Inside seven of Toronto's best upscale corner stores
Photos by Marc Santos
Inside seven of Toronto's best upscale corner stores
Flowers at Tulip Variety off Geary Avenue
Photos by Marc Santos
Inside seven of Toronto's best upscale corner stores
Inside seven of Toronto's best upscale corner stores
The exterior of Tulip Variety
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Tiny’s General Store

7 Hidden deep within Seaton Village is an adorably curated café slash gift shop slash candy store that looks like the set of a Wes Anderson movie. Owner Chrys Nguyen, the daughter of Vietnamese refugees, takes pains to provide her patrons with the same kind of experience she had with her mom on weekly trips to the corner store for a well-earned sweet. And despite its size, Tiny’s is truly unforgettable. It’s packed with neat treats to keep the kiddos and their adults happy, including Haribo gummies (the specialty German ones, of course), Honey’s vegan ice cream, custom-blend coffee from De Mello, Forno Cultura’s biscotti, baked goods by Breadhead and free-range Conestoga Farms eggs with yolks the colour of turmeric. Nguyen, the former buyer for Ossington’s Lost and Found, also puts out an interesting arrangement of high-end German lifestyle products, like leather fly swatters and beechwood-and-horsehair sweep sets. 80 Barton Ave., thetinygeneral.com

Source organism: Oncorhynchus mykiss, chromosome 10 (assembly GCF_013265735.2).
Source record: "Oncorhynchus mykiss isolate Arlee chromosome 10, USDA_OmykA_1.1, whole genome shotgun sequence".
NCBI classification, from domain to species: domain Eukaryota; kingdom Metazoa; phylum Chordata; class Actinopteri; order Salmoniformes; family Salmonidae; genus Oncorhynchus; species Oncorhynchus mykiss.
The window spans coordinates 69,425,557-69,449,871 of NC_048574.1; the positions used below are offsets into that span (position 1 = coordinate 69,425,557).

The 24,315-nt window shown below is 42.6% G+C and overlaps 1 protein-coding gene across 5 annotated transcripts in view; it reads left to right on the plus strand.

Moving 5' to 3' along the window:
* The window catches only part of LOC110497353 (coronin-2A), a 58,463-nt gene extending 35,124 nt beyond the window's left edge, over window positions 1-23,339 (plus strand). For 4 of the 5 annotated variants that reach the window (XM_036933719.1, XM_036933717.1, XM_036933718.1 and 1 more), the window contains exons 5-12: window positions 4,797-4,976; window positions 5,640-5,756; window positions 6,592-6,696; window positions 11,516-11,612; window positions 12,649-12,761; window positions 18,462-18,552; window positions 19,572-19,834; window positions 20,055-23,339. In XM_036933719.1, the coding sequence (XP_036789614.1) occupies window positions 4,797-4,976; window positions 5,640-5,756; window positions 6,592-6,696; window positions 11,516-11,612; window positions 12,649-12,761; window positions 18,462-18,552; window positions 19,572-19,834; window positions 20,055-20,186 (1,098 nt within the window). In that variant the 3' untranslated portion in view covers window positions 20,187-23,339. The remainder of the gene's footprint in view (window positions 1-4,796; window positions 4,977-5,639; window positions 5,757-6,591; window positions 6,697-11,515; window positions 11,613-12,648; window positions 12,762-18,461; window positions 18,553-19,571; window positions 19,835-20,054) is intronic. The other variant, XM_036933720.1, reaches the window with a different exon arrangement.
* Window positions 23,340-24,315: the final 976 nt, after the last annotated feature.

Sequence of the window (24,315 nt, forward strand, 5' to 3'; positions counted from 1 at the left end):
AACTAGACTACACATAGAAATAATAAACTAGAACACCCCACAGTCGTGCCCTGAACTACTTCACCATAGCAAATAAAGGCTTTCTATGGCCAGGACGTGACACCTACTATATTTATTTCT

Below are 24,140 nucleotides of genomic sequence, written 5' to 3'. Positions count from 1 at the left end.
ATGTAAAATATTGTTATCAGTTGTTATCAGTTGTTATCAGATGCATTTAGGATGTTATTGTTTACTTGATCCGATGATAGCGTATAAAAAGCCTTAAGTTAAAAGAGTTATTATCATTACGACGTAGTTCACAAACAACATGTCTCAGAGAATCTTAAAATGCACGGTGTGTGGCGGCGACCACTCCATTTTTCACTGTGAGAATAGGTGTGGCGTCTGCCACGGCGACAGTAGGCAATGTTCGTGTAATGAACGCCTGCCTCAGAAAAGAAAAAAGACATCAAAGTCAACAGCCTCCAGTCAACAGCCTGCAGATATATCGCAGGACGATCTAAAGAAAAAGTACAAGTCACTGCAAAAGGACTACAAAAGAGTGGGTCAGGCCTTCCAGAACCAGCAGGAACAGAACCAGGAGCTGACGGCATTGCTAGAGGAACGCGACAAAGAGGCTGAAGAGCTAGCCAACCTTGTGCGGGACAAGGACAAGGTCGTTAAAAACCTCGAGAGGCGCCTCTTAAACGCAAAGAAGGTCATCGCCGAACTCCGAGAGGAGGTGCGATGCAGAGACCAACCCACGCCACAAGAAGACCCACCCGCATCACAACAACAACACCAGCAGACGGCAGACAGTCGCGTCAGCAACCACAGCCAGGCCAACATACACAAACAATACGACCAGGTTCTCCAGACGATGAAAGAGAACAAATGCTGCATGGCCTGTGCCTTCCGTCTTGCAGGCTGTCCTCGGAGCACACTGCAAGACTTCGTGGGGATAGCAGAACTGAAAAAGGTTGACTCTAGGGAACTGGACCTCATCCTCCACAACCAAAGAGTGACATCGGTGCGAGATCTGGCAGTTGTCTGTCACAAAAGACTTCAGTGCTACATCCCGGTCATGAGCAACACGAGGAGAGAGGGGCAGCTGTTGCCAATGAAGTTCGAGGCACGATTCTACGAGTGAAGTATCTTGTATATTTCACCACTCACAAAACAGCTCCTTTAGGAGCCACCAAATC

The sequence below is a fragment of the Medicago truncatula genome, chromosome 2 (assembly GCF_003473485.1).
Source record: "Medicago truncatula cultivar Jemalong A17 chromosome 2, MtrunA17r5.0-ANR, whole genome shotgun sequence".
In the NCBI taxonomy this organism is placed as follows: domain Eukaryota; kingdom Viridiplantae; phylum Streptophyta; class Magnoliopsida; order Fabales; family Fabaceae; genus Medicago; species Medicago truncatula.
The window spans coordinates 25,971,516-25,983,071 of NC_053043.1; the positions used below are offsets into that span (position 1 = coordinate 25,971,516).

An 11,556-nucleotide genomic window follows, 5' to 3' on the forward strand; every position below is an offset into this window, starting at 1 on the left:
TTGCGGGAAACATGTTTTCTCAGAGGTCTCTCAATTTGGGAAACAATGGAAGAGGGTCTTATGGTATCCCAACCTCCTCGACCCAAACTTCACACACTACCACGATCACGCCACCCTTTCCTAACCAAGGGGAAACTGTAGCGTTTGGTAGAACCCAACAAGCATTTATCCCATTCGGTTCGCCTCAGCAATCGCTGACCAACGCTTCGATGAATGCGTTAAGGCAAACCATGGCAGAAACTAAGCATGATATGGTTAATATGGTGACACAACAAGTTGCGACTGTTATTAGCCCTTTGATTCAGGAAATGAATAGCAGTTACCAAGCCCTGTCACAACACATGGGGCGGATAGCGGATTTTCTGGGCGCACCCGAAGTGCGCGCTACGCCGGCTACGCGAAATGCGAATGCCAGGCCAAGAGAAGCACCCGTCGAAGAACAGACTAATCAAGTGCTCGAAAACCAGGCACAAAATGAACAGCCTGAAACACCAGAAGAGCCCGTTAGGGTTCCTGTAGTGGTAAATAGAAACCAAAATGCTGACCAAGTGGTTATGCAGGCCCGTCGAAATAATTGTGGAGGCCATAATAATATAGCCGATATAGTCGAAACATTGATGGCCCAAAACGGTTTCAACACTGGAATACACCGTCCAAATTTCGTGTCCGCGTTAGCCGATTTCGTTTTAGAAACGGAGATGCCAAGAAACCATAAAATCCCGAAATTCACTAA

Tiny's General Store owner Chrys Nguyen
Inside seven of Toronto's best upscale corner stores
Inside seven of Toronto's best upscale corner stores
Inside Tiny's General store
A Tiny's General Store tote